Because of the intricacy of this equation, DEMA calculations need more data than exponential moving average (EMA) calculations. Spreadsheets and technical charting software can assist in easing calculations.
5.1. Trend Analysis:
Trend study directs to the use of the price trend of a historical asset to envision future movement. The direction signaled by the DEMA is how the asset costs are predicted to move. A rising DEMA symbolizes a possible rising price, whereas a decreasing DEMA symbolizes a potential price drop.
The price point of an asset above the DEMA is likely to rise. Similarly, the price point below the DEMA is likely to fall. A falling price trend may reverse if the asset price moves above the DEMA.
Similarly, if the asset price drops below the DEMA, the price climb is expected to invert, meaning prices may start to fall. Traders use these alerts to go long or short of acquiring profits using directional trading schemes.
5.2. Support and Resistance:
Another use of DEMA is to offer support and resistance levels for stock prices. A resistance level displays where the stock prices show inactivity to go higher, whereas support levels point where stock prices are not probable to fall below.
Source: Trading View
The charts from TradingView show a 25-day DEMA line for Apple Inc. stock (AAPL) over roughly four months.
The first half exhibits that the candlesticks serve as resistance. However, once Apple's stock price progresses above the line about March 24th, the price does not drop below the DEMA line and now acts as the support.
A breakout is a transition of support and resistance where the stock prices drive above the resistance. A breakout is a critical trend setback indicator regularly used by traders.
The simple moving average is the straightforward average of the past n-day asset prices.
The exponential moving average supplies more weight on the more current observance. The DEMA produces an even greater weight on the most current observances.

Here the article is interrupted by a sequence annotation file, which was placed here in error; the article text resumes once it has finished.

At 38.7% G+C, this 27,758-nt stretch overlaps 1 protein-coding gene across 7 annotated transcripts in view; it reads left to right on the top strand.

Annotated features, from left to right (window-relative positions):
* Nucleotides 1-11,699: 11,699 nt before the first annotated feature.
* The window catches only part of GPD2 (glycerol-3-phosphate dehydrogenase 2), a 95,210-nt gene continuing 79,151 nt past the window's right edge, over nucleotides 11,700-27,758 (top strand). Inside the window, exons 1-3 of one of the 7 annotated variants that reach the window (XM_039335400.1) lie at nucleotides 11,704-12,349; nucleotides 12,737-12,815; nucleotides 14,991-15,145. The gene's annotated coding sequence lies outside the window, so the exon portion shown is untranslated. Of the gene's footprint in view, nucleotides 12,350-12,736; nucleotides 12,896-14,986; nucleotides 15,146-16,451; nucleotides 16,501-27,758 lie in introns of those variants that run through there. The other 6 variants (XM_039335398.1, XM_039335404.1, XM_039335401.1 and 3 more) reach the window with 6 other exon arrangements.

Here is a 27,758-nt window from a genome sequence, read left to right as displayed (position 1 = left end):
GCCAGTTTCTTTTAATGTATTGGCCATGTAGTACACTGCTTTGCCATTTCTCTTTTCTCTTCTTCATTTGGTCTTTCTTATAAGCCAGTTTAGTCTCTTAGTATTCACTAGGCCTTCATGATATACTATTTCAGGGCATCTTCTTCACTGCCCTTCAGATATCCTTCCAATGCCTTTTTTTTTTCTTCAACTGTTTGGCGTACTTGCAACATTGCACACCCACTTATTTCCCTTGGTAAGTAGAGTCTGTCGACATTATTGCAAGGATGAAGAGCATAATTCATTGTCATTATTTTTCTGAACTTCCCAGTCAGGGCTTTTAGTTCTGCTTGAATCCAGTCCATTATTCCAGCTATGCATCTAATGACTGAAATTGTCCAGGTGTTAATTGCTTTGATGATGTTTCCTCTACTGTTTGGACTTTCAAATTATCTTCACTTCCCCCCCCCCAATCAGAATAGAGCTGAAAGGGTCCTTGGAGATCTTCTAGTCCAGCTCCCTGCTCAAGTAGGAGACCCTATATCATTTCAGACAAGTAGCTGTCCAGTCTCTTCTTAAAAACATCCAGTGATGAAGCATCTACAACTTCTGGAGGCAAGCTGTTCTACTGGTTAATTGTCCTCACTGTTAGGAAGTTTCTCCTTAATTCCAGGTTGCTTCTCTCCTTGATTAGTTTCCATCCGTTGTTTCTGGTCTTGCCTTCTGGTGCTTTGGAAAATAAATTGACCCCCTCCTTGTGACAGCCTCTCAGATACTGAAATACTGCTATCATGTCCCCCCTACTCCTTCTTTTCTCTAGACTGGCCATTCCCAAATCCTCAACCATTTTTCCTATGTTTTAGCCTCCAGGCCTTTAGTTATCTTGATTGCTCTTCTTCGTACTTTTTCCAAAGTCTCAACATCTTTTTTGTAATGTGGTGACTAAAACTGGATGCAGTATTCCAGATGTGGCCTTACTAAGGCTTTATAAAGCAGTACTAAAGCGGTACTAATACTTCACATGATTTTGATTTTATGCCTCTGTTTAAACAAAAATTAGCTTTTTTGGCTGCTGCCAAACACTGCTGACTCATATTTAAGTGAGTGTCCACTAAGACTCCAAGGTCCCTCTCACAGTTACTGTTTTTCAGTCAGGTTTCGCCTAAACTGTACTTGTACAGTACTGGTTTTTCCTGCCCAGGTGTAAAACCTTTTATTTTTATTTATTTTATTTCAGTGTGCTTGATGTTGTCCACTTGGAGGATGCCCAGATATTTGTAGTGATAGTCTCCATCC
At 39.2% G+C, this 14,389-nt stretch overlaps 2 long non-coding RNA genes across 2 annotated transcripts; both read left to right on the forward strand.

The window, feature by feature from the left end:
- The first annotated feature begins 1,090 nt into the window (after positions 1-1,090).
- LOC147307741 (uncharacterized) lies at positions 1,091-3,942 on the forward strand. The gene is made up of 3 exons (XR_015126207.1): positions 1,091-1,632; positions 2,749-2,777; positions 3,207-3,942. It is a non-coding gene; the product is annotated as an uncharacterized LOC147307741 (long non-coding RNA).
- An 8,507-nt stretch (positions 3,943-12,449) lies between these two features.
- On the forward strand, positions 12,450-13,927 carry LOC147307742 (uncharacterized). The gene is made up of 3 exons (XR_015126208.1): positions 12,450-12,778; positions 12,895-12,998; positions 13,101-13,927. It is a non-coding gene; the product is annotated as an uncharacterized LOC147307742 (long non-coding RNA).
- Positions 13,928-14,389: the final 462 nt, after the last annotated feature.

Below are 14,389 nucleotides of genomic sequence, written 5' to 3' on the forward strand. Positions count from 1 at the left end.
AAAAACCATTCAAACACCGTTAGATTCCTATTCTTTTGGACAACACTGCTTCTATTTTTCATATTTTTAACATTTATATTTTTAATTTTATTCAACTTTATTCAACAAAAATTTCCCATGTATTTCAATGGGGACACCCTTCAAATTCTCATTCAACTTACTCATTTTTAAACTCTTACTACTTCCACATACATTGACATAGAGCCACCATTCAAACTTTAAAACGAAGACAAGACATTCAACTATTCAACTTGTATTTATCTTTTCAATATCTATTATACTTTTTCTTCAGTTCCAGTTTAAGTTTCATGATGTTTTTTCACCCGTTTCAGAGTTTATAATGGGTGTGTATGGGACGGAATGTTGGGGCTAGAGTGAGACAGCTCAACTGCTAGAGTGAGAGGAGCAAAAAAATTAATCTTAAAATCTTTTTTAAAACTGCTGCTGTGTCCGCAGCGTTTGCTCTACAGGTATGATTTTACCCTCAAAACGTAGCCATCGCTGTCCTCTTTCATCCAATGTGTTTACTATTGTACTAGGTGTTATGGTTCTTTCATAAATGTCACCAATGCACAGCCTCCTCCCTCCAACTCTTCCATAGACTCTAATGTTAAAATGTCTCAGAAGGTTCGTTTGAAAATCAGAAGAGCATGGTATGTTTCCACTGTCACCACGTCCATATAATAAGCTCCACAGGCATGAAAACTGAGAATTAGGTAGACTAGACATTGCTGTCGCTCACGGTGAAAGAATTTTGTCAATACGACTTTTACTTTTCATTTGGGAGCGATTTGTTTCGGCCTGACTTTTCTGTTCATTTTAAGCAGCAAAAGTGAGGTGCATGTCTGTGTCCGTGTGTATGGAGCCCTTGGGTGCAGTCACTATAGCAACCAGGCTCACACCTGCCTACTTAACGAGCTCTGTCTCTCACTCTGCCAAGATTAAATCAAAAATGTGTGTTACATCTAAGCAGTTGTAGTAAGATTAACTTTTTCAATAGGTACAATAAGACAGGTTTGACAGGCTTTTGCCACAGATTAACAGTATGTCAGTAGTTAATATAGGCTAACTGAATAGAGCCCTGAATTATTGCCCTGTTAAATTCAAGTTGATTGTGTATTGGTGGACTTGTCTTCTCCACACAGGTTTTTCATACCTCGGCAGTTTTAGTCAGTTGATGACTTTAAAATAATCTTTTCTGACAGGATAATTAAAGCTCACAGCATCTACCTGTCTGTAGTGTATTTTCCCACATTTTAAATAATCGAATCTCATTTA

In summary, moving averages work as a technical indicator. The greater the weight on the most current observation, the greater the moving average is liable to price changes. Therefore, DEMA is the choice of short-term traders, and long-term investors prefer simple moving averages.
6.1. Most Accurate Moving Average
The precision of a moving average relies greatly on the span of the tracking period. The most typically used moving average periods are 50-day, 100-day, and 200-day moving averages. Historically, the longer the term, the more precise the indicator. It is because the effect of market day-to-day "noise" lessens over time—and it takes a stretch for a trend to clarify.
6.2. What Is MACD DEMA?
The moving average convergence/divergence (MACD) is an indicator that strives to add greater insight to the moving average by deciding the relative momentum of the price direction. The MACD is computed by deducting the 26-period EMA from the 12-period EMA. The outcome may help a trader determine whether a price trend seems to be gaining or losing strength. Some traders use MACD in combination with the DEMA instead of a traditional moving average.
Moving averages can deliver little insight when the asset price is jerky or range-bound. A dependable trend cannot be recognized at such moments. The price will repeatedly go back and forth across the DEMA.
In addition, its power is the ability to diminish lag, which can also be its drawback in some circumstances.
The diminished lag gets the trader out faster, thus, lowering losses. Nevertheless, reduced lag can boost overtrading by providing way too many cues.
The indicator may notify the trader to sell when a minor stir in price is observed, therefore missing out on a better chance if the trend persists.
Its best use is with other forms of analysis, such as fundamental and price action studies. Commonly, the longer the span, the more precise the indicator will be.
Frequently Asked Questions
The DEMA is an improvement over the traditional moving average by using a smoothing feature of the exponential moving averages (EMA) and the standard EMA. It reduces the lag.
DEMA is simply calculated by the formula. The formula for DEMA is: DEMA = ( 2 * EMA(n)) - (EMA(EMA(n)) ), where n= period.
Like any moving average, the DEMA is made to trigger a trade signal based on the price movements over time of a given asset. The signal is affected by a sustained change upwards or downwards of the price of an asset.